Burnett Sees New Capital, Dentsu A Conflict Solution
CHICAGO–The alliance of Dentsu and Leo Burnett signals a realization by both parties that remaining solo would impede their chances of reaching a common goal: To be among the handful of global superpower agencies handling multinational clients.
Neither Dentsu nor Burnett have the critical mass nor the integrated resources of their larger holding company competitors. Without a deal, both could come up short in the consolidation game now waged by major clients.
The two are discussing an alliance that could give Dentsu a minority stake in Burnett which could run as high as 20 percent. A memorandum of understanding guarantees Burnett’s continued independence; the talks will not result in a merger, they said. Both sides said they expect to reach a deal on at least the financial investment by March.
Nobuo Momose, executive vice president of Dentsu in Tokyo, made it clear he views the potential relationship with Burnett as complementing his agency’s ties to Young & Rubicam and their Dentsu Y&R joint venture.
“There are a number of clients who would like to utilize Dentsu’s services not only in Japan, but also outside,” Momose said. “And in some countries there are strict rules about account conflict, so we need three separate channels: DY&R, our own network of agencies, and, if all goes as we would wish, our new relationship with Leo Burnett.”
Burnett and Dentsu share clients including Coca-Cola, McDonald’s, Nintendo, Philip Morris, Procter & Gamble and Walt Disney. The alliance, however, is designed to gain new business for both partners as well as service existing clients.
“We will try to find as many mutual interests as we possibly can,” said Rick Fizdale, Burnett chairman and chief executive officer..
But the key for Burnett was clearly the opportunity to gain capital to fund aggressive global expansion. “If that’s all there was,” Fizdale said of Dentsu’s investment, “I would still do this deal. I could stop there.” Burnett likely will gain more than just money, making this route more attractive than merely building lines of credit with a bank.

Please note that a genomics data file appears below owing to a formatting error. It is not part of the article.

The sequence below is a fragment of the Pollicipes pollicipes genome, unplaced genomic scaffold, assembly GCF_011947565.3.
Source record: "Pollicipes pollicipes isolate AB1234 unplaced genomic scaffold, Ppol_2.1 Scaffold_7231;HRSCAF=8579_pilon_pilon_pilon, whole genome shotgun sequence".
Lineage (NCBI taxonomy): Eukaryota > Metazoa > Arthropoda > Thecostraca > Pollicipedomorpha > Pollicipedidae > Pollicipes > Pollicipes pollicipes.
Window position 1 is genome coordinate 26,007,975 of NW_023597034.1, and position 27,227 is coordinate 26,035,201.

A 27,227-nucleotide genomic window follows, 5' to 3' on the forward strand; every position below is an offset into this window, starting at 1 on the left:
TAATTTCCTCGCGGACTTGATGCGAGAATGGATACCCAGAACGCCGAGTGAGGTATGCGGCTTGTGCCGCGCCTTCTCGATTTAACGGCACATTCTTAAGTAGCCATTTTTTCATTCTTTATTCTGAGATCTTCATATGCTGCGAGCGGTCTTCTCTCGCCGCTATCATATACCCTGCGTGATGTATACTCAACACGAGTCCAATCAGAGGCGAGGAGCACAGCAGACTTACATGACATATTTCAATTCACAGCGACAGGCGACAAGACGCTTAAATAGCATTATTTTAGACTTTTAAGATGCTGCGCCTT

“We can do that, too,” Fizdale said. “[A Dentsu deal and bank loans] aren’t mutually exclusive. Frankly, we have a sizeable war chest” for acquisitions, he said.
Most deals will be outside the U.S., he said, and could entail increasing Burnett’s media buying scale in Western Europe, a goal the now-defunct negotiations with MacManus Group’s TeleVest would have met.
“With the exception of Starcom [Media Services], we do not have established global brands in specialty services, and we have to have that,” Fizdale said. Burnett wants to build worldwide units specializing in healthcare/pharmaceutical advertising, direct marketing and promotions through acquisitions, sources said.
Fizdale also reiterated Burnett’s intention to remain independent. He dismissed speculation Burnett needs cash to bankroll the impending retirements of top executives, including himself. “That’s not our problem,” Fizdale said. “I’m the largest single shareholder in Burnett and I own far less than 1 percent. There will be no problem cashing me out.”
Dentsu in 1997 had worldwide billings of $14.3 billion and revenues of nearly $2 billion, ranking it fourth among global holding companies. Burnett’s billings were $6 billion and $878 million in revenues, ranking it ninth.
Dentsu dominates Japanese advertising–buying about 25 percent of all media, including 40 percent of prime-time TV there. Its overseas business, however, accounts for only about 15 percent of its revenues, so it is important for Dentsu to work with as many multinationals as possible. Dentsu aims to double that percentage by 2010.
Burnett now derives about 60 percent of its billings from overseas, but knows it must continue to expand globally–now with an injection of Dentsu capital–if it hopes to remain competitive with the likes of Omnicom, WPP, Interpublic, Y&R, True North, Grey and Havas.
Informal talks with Dentsu began two to three years ago, Fizdale said; formal talks began last year and overlapped the failed MacManus negotiations. Burnett could have done both deals, he said, and likely would have completed a TeleVest media-buying merger covering Europe “a year ago” if the talks’ scope had stopped there.
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